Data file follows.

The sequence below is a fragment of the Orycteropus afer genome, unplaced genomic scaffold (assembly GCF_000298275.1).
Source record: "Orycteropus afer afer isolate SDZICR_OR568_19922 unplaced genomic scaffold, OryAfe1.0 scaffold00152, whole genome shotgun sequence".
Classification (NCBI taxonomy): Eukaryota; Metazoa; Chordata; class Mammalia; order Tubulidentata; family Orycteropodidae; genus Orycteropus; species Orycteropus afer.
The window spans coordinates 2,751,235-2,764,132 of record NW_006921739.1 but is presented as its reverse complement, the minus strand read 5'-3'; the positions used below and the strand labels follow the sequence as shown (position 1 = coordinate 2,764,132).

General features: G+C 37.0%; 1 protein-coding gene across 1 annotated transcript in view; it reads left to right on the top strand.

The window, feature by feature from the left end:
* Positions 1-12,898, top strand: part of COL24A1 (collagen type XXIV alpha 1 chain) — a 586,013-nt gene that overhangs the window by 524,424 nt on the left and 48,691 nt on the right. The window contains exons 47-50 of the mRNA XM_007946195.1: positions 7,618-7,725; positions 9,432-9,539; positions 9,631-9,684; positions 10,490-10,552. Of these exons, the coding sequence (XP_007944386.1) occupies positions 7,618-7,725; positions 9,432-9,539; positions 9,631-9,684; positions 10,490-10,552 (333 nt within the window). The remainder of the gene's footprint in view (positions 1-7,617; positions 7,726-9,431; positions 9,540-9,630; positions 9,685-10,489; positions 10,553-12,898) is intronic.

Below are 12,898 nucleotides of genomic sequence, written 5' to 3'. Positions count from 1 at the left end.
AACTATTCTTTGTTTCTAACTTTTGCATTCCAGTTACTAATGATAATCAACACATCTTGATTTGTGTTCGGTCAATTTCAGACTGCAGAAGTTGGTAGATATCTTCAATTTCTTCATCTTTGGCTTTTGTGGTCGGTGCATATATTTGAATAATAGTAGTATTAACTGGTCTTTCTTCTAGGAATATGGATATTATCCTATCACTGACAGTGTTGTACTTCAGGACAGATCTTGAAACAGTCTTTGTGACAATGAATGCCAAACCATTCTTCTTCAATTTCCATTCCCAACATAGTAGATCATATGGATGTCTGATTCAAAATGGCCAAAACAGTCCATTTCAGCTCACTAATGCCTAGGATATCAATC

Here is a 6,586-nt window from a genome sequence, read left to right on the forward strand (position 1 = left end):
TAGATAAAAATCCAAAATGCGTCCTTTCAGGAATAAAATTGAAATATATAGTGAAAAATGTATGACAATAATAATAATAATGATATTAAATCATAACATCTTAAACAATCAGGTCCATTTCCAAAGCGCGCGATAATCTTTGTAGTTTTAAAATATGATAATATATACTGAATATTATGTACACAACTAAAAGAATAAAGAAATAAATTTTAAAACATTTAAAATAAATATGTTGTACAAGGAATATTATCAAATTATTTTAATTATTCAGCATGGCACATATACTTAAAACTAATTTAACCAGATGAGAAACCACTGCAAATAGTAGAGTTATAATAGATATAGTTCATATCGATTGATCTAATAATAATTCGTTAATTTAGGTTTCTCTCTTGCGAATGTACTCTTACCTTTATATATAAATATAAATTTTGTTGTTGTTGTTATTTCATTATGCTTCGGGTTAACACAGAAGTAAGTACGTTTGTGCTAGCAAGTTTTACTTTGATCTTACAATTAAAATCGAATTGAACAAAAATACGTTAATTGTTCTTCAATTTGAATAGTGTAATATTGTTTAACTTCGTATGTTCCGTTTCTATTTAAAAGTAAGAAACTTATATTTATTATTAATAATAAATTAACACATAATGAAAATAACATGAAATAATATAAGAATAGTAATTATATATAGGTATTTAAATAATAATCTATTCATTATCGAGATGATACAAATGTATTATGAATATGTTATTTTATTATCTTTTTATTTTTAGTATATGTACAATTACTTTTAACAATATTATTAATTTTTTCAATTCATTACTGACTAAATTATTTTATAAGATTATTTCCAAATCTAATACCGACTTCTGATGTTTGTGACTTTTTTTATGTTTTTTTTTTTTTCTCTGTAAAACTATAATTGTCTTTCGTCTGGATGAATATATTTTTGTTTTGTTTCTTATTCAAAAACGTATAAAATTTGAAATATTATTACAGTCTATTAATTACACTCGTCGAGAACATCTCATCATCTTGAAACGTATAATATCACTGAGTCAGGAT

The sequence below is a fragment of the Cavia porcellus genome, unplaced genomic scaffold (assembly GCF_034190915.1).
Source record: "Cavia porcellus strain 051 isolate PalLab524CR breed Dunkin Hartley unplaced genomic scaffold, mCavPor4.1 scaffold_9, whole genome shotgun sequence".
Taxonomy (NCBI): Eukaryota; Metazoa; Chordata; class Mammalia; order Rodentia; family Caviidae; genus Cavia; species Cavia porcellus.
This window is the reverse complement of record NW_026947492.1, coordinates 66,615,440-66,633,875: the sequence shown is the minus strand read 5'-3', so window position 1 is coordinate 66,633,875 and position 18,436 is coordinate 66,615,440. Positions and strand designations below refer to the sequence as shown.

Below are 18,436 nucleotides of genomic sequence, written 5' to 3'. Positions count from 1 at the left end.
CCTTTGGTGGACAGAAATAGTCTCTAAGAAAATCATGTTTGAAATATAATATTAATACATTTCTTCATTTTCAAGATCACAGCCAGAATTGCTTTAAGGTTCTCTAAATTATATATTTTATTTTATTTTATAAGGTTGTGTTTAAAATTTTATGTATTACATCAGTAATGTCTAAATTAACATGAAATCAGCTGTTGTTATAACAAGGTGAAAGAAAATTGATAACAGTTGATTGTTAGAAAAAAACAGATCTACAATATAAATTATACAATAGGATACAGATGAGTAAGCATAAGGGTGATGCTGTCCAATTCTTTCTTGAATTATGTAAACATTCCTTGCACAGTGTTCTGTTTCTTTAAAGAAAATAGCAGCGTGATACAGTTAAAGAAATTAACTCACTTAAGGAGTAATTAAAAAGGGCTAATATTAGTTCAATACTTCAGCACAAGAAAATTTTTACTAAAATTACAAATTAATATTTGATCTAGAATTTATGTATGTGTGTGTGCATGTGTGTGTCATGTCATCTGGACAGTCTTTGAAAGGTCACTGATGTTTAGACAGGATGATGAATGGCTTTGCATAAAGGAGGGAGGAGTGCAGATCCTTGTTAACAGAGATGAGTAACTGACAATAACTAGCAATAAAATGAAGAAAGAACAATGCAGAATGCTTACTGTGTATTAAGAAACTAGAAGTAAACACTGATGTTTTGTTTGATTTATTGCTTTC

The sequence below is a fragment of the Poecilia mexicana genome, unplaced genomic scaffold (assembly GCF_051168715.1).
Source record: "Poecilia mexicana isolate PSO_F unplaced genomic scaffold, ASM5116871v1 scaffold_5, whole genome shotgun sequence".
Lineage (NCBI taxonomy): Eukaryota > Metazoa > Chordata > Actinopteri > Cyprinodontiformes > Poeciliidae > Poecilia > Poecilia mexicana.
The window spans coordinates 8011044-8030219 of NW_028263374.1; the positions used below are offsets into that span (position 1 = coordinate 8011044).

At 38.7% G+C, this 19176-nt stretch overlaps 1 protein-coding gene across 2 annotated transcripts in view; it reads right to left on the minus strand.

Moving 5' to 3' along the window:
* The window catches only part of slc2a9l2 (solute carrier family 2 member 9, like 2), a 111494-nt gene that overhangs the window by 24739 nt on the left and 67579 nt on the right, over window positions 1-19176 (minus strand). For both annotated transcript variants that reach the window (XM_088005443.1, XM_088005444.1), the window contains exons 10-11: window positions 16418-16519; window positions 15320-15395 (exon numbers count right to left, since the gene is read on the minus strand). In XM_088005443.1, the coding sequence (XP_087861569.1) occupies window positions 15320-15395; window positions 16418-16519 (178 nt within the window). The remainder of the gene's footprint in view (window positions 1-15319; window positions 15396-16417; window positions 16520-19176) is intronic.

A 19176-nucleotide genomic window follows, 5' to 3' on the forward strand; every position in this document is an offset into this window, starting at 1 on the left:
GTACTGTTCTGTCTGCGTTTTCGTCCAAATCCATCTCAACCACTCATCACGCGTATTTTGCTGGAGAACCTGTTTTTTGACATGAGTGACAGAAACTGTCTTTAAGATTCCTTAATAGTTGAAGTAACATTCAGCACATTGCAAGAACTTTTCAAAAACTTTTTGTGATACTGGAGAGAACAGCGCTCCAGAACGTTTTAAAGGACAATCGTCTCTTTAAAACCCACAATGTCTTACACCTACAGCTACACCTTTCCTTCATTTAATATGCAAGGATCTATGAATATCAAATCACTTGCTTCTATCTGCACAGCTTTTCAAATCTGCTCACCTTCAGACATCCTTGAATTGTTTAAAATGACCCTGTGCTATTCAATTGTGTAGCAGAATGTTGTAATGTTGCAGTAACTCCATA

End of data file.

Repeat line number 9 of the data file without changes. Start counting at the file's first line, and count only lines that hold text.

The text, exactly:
AACTATTCTTTGTTTCTAACTTTTGCATTCCAGTTACTAATGATAATCAACACATCTTGATTTGTGTTCGGTCAATTTCAGACTGCAGAAGTTGGTAGATATCTTCAATTTCTTCATCTTTGGCTTTTGTGGTCGGTGCATATATTTGAATAATAGTAGTATTAACTGGTCTTTCTTCTAGGAATATGGATATTATCCTATCACTGACAGTGTTGTACTTCAGGACAGATCTTGAAACAGTCTTTGTGACAATGAATGCCAAACCATTCTTCTTCAATTTCCATTCCCAACATAGTAGATCATATGGATGTCTGATTCAAAATGGCCAAAACAGTCCATTTCAGCTCACTAATGCCTAGGATATCAATC